According to Kantar Worldpanel, shampoo penetration is consistently high across all European countries, but conditioner usage is far more variable. Two-thirds of British women use conditioners (using it whenever they wash their hair, on average 2.7 times a week), compared to just one-third of French consumers. Low conditioner usage in France may be due to the recent poor performance of the economy, causing consumers to cut back on so-called luxuries and resort to essential toiletries, such as shampoo.
Overall, Kantar Worldpanel noted that European women use shampoo 2.8 times a week, while German women shampoo most often at 3.1 times weekly, dipping to just 2.1 for Italians.
Brand messaging should take into account specific conditioner benefits sought by consumers across different countries. The core benefits are moisturizing, nourishing and adding shine. In Poland, 56% of women also look for conditioners that strengthen the hair, compared to the European average of just 26%. These findings suggest that multi-benefit conditioners are necessary for success.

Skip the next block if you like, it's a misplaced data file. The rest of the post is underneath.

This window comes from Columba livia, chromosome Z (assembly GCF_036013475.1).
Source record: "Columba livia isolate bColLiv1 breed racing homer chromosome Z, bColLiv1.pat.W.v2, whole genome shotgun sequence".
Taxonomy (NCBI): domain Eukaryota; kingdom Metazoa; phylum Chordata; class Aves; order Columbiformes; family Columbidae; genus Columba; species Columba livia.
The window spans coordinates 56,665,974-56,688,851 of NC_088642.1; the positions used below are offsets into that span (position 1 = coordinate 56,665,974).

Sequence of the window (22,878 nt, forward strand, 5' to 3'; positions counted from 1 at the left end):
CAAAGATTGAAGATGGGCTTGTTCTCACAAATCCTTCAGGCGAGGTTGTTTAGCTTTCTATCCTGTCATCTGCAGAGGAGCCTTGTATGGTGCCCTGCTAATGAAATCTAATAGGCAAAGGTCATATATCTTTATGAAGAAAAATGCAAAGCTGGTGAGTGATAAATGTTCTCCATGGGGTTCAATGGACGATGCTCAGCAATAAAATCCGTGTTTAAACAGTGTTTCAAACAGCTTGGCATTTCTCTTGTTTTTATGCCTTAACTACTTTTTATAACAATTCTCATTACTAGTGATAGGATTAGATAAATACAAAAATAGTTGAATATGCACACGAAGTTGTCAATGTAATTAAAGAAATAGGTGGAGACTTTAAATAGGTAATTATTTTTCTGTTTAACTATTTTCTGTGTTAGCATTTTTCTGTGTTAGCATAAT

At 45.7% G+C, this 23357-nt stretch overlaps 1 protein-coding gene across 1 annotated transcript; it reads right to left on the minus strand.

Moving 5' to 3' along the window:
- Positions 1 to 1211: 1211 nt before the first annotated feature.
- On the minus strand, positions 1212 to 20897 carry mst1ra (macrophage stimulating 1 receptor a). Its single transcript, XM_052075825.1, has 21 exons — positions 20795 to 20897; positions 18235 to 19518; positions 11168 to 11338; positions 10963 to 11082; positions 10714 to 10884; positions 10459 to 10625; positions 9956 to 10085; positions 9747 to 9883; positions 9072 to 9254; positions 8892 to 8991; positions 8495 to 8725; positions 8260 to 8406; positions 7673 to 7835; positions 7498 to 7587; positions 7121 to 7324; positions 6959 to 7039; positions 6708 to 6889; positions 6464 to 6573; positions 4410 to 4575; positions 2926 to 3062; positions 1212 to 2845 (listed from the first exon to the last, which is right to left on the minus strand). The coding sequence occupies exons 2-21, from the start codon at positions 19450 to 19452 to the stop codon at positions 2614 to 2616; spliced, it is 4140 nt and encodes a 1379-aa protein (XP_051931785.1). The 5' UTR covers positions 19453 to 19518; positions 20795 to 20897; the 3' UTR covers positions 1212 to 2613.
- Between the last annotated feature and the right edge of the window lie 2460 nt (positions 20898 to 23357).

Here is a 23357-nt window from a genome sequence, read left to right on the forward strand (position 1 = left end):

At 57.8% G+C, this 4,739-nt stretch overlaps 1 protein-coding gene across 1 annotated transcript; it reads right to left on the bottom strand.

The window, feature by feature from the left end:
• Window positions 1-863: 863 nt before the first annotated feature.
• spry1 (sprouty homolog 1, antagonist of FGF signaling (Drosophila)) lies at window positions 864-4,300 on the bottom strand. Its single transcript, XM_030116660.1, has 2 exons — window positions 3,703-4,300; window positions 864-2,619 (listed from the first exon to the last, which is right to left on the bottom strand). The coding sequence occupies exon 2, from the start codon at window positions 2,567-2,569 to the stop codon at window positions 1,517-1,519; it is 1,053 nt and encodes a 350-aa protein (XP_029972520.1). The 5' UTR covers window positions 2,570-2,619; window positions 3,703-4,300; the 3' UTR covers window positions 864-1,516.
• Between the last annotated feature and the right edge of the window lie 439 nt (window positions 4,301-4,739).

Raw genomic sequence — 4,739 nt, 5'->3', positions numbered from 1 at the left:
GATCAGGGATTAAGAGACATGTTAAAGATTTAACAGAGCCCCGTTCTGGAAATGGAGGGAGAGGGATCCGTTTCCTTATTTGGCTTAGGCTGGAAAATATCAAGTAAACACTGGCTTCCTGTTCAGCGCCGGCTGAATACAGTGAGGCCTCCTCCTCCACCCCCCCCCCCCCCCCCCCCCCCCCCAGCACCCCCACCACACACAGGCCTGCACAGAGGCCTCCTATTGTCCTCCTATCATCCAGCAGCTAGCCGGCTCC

Male usage of shampoos and conditioners paints a very different picture, with just 63% of European men using shampoo, but only 4% using conditioner. British men are the most engaged users of conditioners, although at 9%, this engagement is still very low. German men shampoo more frequently at 4.1 times a week against the European average of 3.6 times weekly. Men’s lower usage of hair washing products is likely to be because men prefer to use a shower gel all over for convenience, providing a strong opportunity to educate men on the need for a separate hair care product.
Innovation Fuels Experimentation
Despite low conditioner usage, there is growing evidence that European consumers are becoming experimental in their choice of shampoos. Canadean’s 2016 research shows that two in five European consumers often try new or different varieties of shampoo. The expansion of hair care lines is also encouraging women to add new steps to their routine which enhance the health of the hair while also creating more unique and exciting experiences.